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Israel Rejects International Calls For Palestinian Statehood

Israel on Sunday rejected international calls, including from its chief ally, the United States, for “unilateral recognition” of Palestinian statehood, saying any such agreement could only be reached through negotiations.

Prime Minister Benjamin Netanyahu brought what he called a “declaratory decision” on Palestinian statehood before his Cabinet, which unanimously approved it.

The statement declared that the Jewish state “categorically rejects international edicts on a permanent arrangement with the Palestinians.”

Efforts to achieve a two-state solution — an independent Palestinian state in the West Bank and Gaza on either side of Israel — have been stalled since 2014.

But with the Israeli-Hamas war in Gaza now in its fifth month, the U.S. and other countries have renewed calls for the creation of a Palestinian state to end the fighting. U.S. President Joe Biden has called for an even broader Middle East agreement that would encompass Saudi Arabia and other Arab states normalizing diplomatic relations with Israel.

In rejecting Palestinian statehood, Israel said in a statement that such recognition, coming after the shock October 7 Hamas attack on Israel “will grant a huge, unprecedented reward to terrorism and prevent any future peace accord.”

Netanyahu has vowed to continue fighting Hamas militants until it achieves “absolute victory.” The U.S. has tried, unsuccessfully so far, to broker a new cease-fire and the release of the 100 or so hostages still held by Hamas in Gaza.

Netanyahu has said that Hamas’ demands are “delusional” that Israel withdraw its troops from Gaza and leave the militants in control of the territory with the capability to rebuild its arsenal.

Linda Thomas-Greenfield, the U.S. ambassador to the United Nations, said in a statement Saturday that the U.S. would veto an Algerian plan likely to come before the U.N. Security Council this week calling for an immediate cease-fire.

She said the U.S. wants “a sustainable resolution” to the Gaza conflict which would bring an immediate and sustained period of calm to Gaza for at least six weeks, and from which “we could then take the time and the steps to build a more enduring peace.”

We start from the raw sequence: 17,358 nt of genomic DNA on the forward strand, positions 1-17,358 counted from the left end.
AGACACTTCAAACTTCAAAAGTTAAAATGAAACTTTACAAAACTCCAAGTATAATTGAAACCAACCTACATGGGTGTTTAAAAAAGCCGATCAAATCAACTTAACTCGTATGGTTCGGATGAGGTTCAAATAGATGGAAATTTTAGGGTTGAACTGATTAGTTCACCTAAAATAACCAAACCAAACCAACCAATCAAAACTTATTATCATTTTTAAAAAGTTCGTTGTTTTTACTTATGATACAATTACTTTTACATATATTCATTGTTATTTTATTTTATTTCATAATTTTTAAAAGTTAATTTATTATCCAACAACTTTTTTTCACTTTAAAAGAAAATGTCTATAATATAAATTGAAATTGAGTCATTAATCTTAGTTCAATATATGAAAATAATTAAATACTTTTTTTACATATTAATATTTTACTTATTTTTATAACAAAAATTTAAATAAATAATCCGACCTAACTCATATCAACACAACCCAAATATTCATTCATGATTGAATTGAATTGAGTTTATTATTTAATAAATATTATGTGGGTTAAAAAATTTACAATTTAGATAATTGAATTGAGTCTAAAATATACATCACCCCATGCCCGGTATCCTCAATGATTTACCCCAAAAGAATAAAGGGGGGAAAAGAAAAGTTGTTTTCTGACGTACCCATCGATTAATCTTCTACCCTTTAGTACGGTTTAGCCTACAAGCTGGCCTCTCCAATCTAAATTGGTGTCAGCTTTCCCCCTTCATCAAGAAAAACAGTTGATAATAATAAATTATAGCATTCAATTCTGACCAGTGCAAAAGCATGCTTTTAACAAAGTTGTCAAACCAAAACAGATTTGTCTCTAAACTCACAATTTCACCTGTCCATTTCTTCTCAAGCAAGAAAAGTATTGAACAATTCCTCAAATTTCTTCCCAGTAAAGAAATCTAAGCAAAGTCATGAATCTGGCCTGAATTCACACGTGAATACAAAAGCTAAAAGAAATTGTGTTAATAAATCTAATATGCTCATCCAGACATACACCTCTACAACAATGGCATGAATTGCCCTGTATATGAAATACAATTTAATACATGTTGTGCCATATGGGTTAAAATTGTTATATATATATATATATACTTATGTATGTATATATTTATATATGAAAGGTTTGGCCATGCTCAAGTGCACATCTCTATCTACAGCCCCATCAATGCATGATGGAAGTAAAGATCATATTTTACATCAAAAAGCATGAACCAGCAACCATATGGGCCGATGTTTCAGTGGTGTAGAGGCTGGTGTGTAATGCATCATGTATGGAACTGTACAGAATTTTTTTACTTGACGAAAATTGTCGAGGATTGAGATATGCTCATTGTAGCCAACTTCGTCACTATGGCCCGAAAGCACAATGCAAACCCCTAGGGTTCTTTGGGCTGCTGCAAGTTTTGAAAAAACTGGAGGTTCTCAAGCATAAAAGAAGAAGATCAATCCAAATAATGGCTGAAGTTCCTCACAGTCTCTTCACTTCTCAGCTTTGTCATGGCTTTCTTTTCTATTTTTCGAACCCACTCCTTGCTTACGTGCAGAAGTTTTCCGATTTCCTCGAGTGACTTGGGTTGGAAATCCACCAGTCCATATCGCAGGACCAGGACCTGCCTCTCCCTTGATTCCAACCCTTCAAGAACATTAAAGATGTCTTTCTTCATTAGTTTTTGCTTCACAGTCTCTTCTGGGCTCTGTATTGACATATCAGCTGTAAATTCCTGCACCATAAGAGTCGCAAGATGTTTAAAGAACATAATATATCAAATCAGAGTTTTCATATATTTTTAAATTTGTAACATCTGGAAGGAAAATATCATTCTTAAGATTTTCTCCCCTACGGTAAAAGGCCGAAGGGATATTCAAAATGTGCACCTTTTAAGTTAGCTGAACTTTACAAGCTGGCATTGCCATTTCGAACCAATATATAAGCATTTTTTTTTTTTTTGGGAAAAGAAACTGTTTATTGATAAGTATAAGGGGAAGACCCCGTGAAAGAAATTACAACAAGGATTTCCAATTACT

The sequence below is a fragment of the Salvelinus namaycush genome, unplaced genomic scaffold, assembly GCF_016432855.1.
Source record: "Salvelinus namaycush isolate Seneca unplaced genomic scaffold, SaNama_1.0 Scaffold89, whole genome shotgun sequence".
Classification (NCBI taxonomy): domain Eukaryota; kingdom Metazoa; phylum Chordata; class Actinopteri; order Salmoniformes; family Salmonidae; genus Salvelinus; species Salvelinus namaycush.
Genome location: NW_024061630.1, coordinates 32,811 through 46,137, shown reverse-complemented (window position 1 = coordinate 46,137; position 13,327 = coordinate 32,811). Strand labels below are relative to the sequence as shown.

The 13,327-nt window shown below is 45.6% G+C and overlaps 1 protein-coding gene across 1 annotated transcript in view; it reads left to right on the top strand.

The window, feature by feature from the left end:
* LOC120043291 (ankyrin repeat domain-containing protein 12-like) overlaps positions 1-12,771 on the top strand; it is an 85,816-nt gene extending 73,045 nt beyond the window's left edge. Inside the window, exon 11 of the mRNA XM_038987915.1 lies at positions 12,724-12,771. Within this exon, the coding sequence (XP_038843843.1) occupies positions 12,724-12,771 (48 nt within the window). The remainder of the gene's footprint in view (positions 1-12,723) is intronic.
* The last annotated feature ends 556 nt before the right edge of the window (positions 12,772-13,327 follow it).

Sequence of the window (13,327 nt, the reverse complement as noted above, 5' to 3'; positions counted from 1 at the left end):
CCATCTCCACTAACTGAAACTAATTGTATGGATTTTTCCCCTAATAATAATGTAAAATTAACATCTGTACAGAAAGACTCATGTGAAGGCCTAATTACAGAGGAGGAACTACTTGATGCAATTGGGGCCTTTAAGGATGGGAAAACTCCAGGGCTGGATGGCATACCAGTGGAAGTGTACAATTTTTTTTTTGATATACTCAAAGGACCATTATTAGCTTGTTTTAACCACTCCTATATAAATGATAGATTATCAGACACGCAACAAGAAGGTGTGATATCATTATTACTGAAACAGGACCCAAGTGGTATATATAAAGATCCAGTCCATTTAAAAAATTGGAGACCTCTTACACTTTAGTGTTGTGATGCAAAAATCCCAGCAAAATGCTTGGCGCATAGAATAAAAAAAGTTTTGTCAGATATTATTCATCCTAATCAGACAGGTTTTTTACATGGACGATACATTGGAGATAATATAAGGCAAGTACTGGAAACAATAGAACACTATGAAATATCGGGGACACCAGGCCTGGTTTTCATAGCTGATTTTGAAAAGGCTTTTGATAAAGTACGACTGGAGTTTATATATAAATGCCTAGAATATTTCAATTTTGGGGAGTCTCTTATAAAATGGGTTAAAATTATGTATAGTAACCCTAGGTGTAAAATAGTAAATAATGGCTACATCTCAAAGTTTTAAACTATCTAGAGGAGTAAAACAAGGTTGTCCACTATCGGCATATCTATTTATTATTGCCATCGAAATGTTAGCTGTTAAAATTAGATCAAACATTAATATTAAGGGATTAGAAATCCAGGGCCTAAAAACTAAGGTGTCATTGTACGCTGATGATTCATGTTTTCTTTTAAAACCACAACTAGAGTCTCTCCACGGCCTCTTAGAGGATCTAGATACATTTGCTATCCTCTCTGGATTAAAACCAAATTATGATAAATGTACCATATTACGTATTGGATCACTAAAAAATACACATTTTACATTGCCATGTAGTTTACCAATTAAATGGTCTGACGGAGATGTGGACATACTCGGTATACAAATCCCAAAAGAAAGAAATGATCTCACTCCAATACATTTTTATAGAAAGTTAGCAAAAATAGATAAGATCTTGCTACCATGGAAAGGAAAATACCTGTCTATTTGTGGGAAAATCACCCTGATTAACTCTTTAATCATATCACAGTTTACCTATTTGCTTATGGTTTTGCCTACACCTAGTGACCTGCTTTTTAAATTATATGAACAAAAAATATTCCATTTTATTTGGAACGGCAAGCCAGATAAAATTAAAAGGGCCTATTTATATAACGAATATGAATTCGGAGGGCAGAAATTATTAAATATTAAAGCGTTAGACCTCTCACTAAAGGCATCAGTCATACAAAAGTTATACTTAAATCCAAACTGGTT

She said the plan the U.S. has been working on with input from Israel, Egypt, Qatar and others “represents the best opportunity to reunite all hostages with their families and enable a prolonged pause in fighting, that would allow for more lifesaving food, water, fuel, medicine, and other essentials to get into the hands of Palestinian civilians who desperately need it.”

She said the Algerian plan would not achieve the same results and “may run counter to them.” Thomas-Greenfield said if the Algerian plan were to come up for a vote, “it will not be adopted.”

Meanwhile, the fighting in Gaza rages on. Medics and witnesses said Israeli strikes across Gaza killed at least 18 people overnight and into Sunday. One airstrike in Rafah, near the Egyptian border in southern Gaza, killed a woman and three children, and another strike killed five men in Khan Younis.

The head of the World Health Organization said Nasser Hospital in Khan Younis, the main medical center serving southern Gaza, “is not functional anymore” after Israeli forces raided the facility in the southern city last week.

Tedros Adhanom Ghebreyesus, the head of the U.N. health agency, said a WHO team was not allowed to enter Nasser Hospital on Friday or Saturday “to assess the conditions of the patients and critical medical needs, despite reaching the hospital compound to deliver fuel alongside partners.”

There are still about 200 patients in the hospital, including 20 who need urgent referrals to other hospitals, he said on the X social media platform.

Israel says it arrested more than 100 suspected militants in the hospital, including 20 who it says — without providing evidence — participated in the October attack on Israel. The military says it is looking for the remains of hostages inside the facility and does not target doctors or patients.

The Gaza Health Ministry said 70 medical personnel and patients in hospital beds were among those arrested and taken away in trucks. Ashraf al-Qidra, a spokesperson for the ministry, said soldiers beat detainees and stripped them of their clothes. There was no immediate comment from the Israeli military on those allegations.

The war started with the Hamas attack that killed 1,200 people in Israel and the militants’ capture of about 240 hostages. The Hamas-controlled Gaza health ministry says Israel’s counteroffensive has now killed nearly 29,000 Palestinians, mostly women and children, and wounded nearly 69,000 more.

Source: Eurasia